The House next week will look to pass a disaster aid package that includes a renewal of the National Flood Insurance Program.
House Tackles Disaster Aid, ACA Waivers
Disaster Aid: The House leadership next week plan to bring a new disaster aid package to the floor. Communities and federal agencies affected by natural disasters would receive about $17.2 billion in disaster aid under a modified version of H.R. 2157. That would be about $3 billion more than a relief package (H.R. 268) that the House passed in January — largely along party lines — and $4 billion more than Senate Republicans’ disaster aid amendment to that bill, which did not garner enough votes to advance.
Some of the additional funding would assist recent victims of tornadoes in Alabama and floods in the Midwest. The bill also includes aid for Puerto Rico and other projects opposed by President Donald Trump.
The modified text posted by the House Rules Committee would also extend the National Flood Insurance Program through Sept. 30, the remainder of fiscal 2019. Congress must act by May 31 to avoid a lapse ahead of the 2019 hurricane season. Lawmakers have passed 10 short-term extensions of the program since the last major reauthorization expired at the end of fiscal 2017.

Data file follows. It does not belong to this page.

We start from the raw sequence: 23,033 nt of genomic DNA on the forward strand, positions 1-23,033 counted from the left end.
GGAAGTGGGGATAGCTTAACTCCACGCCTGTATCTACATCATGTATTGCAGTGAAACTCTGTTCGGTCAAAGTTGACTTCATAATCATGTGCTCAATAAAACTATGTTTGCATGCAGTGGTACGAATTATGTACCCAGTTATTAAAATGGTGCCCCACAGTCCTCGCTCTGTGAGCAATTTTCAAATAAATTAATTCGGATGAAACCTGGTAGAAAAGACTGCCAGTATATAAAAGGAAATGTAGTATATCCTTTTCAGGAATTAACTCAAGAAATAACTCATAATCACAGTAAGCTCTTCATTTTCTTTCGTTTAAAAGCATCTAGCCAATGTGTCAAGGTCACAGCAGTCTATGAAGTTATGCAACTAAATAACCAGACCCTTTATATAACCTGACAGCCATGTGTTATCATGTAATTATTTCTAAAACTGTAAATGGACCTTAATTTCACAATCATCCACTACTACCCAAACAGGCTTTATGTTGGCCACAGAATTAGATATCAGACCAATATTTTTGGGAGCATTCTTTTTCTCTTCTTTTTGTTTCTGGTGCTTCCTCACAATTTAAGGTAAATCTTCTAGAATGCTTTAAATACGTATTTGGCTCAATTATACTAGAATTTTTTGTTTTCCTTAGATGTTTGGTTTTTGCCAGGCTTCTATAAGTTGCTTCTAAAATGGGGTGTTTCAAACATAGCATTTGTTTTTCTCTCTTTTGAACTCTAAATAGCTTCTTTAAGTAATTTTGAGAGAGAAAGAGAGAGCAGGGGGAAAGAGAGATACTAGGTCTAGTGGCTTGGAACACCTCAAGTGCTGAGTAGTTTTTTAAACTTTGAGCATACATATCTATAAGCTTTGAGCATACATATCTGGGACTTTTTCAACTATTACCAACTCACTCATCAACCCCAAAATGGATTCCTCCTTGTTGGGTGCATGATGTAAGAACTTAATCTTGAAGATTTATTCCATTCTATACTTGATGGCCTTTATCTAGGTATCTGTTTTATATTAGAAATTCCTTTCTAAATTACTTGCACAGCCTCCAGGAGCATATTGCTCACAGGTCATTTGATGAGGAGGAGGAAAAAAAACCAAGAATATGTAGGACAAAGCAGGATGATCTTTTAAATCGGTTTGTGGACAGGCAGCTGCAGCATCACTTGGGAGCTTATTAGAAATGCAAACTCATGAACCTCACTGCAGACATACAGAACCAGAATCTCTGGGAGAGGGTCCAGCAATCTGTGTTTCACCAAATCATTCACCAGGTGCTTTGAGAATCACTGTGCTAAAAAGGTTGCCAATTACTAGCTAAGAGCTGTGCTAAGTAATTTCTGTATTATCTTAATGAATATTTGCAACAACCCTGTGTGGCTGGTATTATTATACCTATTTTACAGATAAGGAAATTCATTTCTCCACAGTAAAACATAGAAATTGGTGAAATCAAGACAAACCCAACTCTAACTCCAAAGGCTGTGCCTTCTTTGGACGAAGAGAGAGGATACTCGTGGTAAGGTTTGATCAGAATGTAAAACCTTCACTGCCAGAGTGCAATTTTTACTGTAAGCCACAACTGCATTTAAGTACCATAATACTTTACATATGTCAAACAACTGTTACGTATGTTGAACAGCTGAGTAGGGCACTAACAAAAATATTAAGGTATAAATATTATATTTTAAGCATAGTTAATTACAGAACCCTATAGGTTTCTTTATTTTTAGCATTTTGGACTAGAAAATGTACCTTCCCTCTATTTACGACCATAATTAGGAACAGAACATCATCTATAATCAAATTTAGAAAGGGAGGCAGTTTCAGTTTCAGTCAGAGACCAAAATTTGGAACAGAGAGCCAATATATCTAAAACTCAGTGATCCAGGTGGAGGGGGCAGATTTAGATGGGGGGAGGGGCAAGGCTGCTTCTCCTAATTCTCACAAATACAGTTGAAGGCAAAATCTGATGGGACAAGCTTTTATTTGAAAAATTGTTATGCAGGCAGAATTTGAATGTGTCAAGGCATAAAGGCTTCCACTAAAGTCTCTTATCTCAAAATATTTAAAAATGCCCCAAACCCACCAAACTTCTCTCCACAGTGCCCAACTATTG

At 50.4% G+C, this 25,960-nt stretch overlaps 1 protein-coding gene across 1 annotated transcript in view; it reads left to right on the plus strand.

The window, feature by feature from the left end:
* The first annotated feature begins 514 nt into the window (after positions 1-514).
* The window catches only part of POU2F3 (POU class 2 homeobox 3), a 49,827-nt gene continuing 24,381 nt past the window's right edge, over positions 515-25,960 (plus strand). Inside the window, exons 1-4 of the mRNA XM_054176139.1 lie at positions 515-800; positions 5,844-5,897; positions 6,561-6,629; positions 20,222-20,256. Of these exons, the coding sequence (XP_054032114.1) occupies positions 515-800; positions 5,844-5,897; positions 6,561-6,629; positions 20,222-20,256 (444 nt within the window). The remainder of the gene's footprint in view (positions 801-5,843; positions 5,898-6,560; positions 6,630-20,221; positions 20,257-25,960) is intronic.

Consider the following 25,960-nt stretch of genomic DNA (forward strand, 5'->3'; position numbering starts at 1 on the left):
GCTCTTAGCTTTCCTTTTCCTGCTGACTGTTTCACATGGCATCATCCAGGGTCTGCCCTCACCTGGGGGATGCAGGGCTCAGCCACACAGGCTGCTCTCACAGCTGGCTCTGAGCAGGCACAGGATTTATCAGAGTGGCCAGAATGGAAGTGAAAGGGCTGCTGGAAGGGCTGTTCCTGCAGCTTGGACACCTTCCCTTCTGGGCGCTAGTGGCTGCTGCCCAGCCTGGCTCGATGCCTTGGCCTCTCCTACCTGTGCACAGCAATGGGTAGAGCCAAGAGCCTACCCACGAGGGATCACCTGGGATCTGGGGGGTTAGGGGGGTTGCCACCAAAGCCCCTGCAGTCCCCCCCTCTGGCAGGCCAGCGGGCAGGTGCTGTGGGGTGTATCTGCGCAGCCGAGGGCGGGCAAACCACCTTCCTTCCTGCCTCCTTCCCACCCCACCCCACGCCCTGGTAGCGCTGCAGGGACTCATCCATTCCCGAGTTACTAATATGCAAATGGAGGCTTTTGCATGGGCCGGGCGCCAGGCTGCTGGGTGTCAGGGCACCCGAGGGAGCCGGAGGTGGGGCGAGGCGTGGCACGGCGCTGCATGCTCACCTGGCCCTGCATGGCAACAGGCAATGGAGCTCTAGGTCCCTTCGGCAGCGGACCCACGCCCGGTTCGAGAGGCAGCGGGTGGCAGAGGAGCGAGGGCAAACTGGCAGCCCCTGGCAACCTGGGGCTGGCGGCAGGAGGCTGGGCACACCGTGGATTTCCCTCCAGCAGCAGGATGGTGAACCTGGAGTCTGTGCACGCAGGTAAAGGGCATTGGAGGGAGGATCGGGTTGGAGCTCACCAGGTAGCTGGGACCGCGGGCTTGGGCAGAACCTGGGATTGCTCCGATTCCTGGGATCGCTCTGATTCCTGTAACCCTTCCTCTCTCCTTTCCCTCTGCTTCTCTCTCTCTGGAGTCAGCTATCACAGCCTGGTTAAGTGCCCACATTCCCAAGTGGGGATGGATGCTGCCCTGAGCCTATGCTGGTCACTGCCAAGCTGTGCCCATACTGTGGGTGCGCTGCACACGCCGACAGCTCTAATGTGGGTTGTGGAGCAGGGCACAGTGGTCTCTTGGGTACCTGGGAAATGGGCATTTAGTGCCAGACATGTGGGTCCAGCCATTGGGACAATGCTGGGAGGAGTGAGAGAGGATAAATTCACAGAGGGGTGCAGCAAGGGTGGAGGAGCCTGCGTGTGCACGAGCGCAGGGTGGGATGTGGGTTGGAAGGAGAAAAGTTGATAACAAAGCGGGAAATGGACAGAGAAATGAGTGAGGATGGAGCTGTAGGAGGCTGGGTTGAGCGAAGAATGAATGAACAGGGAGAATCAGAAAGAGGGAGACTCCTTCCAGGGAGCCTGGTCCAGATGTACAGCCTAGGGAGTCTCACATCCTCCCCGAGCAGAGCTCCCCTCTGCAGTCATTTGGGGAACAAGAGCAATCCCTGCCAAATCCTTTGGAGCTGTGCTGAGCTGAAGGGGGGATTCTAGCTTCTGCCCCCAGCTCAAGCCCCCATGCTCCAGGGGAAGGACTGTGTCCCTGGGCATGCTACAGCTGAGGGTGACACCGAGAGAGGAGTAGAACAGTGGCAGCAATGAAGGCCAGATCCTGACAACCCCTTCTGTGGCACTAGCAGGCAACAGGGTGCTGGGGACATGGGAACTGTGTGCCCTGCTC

Obamacare Plan Waivers: The House will also take up a bill aimed at protecting people with pre-existing health conditions. The bill (H.R. 986) would block the implementation of White House guidance that would harm health insurance protections. It would prohibit the HHS and Treasury departments from implementing the October 2018 guidance on the ACA’s section 1332 waivers, which allow states to create their own health insurance rules if they meet certain “guardrails.” The administration’s guidance eased those standards and allowed states to subsidize plans that don’t comply with rules under the ACA. The bill also would prohibit the departments from issuing any new rules or guidance that are substantially similar.
FY20 Appropriations: House Appropriations subcommittees this week approved a $3.9 billion Legislative Branch appropriations bill, a $108.1 billion Military Construction-VA bill, and a $189.8 billion Labor-HHS-Education bill. The measures could be taken up by the full committee as soon as May 8.